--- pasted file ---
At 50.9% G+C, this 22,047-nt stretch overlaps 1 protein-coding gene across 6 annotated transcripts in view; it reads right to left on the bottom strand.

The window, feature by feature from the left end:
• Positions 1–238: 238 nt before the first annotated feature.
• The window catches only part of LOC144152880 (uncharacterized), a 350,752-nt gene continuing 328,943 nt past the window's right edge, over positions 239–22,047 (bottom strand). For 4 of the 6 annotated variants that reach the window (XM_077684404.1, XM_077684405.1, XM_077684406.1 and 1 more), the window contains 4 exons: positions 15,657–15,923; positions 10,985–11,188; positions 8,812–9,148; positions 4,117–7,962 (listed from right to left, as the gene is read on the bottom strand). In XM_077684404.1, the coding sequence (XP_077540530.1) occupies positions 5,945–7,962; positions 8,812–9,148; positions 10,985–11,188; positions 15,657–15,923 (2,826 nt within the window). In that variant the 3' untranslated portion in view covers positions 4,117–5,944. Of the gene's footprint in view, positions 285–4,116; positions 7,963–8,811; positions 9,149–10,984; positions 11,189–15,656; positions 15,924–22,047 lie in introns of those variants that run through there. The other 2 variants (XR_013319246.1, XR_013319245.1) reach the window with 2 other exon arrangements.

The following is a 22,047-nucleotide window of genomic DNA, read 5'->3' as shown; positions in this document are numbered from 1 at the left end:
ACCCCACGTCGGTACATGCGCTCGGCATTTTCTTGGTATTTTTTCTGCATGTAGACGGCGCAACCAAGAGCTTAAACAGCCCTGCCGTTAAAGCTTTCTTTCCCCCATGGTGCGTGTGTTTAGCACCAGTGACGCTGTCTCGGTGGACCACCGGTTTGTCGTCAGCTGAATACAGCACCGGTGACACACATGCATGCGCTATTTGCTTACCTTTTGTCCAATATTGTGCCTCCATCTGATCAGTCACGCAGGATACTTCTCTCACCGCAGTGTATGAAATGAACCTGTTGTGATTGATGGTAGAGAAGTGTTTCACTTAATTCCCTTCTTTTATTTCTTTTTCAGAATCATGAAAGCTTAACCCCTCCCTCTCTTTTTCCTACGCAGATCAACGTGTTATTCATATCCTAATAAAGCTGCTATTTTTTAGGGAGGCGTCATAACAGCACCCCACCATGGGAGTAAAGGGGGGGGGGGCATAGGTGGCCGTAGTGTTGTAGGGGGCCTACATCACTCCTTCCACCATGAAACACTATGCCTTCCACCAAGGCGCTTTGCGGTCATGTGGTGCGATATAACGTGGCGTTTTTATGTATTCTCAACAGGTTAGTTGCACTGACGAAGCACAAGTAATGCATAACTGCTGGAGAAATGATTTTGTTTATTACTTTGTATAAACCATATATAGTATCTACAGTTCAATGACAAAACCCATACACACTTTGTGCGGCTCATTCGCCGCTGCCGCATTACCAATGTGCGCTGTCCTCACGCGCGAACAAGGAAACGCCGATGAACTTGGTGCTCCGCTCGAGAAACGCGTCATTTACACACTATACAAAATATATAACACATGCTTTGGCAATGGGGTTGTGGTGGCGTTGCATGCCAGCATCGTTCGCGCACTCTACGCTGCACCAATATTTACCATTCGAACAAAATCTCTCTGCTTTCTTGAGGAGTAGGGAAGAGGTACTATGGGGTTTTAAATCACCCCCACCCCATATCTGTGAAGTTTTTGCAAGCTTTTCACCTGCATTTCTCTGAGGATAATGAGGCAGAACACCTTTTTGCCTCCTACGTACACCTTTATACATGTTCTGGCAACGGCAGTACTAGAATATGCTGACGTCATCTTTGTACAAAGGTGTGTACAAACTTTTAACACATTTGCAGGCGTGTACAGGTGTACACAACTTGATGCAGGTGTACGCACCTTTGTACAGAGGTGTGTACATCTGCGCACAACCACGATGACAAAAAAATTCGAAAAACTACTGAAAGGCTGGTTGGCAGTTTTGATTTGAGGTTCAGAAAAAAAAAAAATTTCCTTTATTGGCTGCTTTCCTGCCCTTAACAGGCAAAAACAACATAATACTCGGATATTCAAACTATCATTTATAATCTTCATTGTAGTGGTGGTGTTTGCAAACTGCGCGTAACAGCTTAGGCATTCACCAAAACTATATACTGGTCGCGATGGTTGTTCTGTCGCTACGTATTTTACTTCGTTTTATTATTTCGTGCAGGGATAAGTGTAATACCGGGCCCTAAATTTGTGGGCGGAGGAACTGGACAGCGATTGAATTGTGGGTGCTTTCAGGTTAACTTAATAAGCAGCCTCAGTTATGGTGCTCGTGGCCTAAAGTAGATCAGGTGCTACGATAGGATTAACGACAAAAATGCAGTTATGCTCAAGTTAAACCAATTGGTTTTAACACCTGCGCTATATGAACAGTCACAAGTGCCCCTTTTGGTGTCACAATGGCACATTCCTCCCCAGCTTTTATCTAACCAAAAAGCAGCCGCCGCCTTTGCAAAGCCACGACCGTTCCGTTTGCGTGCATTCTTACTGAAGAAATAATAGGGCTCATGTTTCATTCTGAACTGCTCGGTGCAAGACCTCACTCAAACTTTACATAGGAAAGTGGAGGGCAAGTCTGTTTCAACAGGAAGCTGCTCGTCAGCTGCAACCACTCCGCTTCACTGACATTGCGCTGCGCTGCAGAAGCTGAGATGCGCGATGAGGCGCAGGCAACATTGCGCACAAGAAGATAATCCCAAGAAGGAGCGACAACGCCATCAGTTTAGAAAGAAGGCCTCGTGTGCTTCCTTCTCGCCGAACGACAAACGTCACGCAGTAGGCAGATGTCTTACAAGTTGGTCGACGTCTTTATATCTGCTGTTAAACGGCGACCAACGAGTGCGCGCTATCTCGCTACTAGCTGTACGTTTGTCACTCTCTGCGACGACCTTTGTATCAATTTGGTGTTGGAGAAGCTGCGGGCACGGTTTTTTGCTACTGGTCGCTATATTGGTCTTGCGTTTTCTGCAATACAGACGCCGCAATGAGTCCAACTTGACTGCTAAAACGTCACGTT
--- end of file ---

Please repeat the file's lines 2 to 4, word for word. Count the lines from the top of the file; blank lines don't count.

The window, feature by feature from the left end:
• Positions 1–238: 238 nt before the first annotated feature.
• The window catches only part of LOC144152880 (uncharacterized), a 350,752-nt gene continuing 328,943 nt past the window's right edge, over positions 239–22,047 (bottom strand). For 4 of the 6 annotated variants that reach the window (XM_077684404.1, XM_077684405.1, XM_077684406.1 and 1 more), the window contains 4 exons: positions 15,657–15,923; positions 10,985–11,188; positions 8,812–9,148; positions 4,117–7,962 (listed from right to left, as the gene is read on the bottom strand). In XM_077684404.1, the coding sequence (XP_077540530.1) occupies positions 5,945–7,962; positions 8,812–9,148; positions 10,985–11,188; positions 15,657–15,923 (2,826 nt within the window). In that variant the 3' untranslated portion in view covers positions 4,117–5,944. Of the gene's footprint in view, positions 285–4,116; positions 7,963–8,811; positions 9,149–10,984; positions 11,189–15,656; positions 15,924–22,047 lie in introns of those variants that run through there. The other 2 variants (XR_013319246.1, XR_013319245.1) reach the window with 2 other exon arrangements.